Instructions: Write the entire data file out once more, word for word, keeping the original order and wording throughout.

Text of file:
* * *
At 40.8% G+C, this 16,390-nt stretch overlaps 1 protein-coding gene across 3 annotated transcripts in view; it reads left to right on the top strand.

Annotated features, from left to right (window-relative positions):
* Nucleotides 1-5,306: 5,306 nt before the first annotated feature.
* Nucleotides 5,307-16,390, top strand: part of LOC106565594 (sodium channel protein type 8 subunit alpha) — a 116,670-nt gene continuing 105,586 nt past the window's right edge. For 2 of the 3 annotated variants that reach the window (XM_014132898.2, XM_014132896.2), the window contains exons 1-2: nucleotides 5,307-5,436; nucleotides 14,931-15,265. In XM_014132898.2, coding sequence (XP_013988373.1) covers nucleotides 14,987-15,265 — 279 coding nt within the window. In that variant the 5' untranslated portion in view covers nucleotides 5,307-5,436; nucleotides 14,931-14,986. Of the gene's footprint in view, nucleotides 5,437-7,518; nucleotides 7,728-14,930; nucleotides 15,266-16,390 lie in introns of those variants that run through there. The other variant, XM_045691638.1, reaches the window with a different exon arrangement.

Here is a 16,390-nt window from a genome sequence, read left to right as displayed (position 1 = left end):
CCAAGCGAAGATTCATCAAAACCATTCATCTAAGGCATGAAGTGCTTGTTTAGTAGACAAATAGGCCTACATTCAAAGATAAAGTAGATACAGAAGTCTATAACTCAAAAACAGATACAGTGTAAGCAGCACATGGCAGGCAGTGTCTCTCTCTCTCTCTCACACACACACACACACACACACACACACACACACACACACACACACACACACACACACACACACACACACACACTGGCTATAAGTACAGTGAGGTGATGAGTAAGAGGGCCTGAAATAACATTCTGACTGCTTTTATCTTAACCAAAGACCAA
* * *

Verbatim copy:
At 40.8% G+C, this 16,390-nt stretch overlaps 1 protein-coding gene across 3 annotated transcripts in view; it reads left to right on the top strand.

Annotated features, from left to right (window-relative positions):
* Nucleotides 1-5,306: 5,306 nt before the first annotated feature.
* Nucleotides 5,307-16,390, top strand: part of LOC106565594 (sodium channel protein type 8 subunit alpha) — a 116,670-nt gene continuing 105,586 nt past the window's right edge. For 2 of the 3 annotated variants that reach the window (XM_014132898.2, XM_014132896.2), the window contains exons 1-2: nucleotides 5,307-5,436; nucleotides 14,931-15,265. In XM_014132898.2, coding sequence (XP_013988373.1) covers nucleotides 14,987-15,265 — 279 coding nt within the window. In that variant the 5' untranslated portion in view covers nucleotides 5,307-5,436; nucleotides 14,931-14,986. Of the gene's footprint in view, nucleotides 5,437-7,518; nucleotides 7,728-14,930; nucleotides 15,266-16,390 lie in introns of those variants that run through there. The other variant, XM_045691638.1, reaches the window with a different exon arrangement.

Here is a 16,390-nt window from a genome sequence, read left to right as displayed (position 1 = left end):
CCAAGCGAAGATTCATCAAAACCATTCATCTAAGGCATGAAGTGCTTGTTTAGTAGACAAATAGGCCTACATTCAAAGATAAAGTAGATACAGAAGTCTATAACTCAAAAACAGATACAGTGTAAGCAGCACATGGCAGGCAGTGTCTCTCTCTCTCTCTCACACACACACACACACACACACACACACACACACACACACACACACACACACACACACACACACACACACACACTGGCTATAAGTACAGTGAGGTGATGAGTAAGAGGGCCTGAAATAACATTCTGACTGCTTTTATCTTAACCAAAGACCAA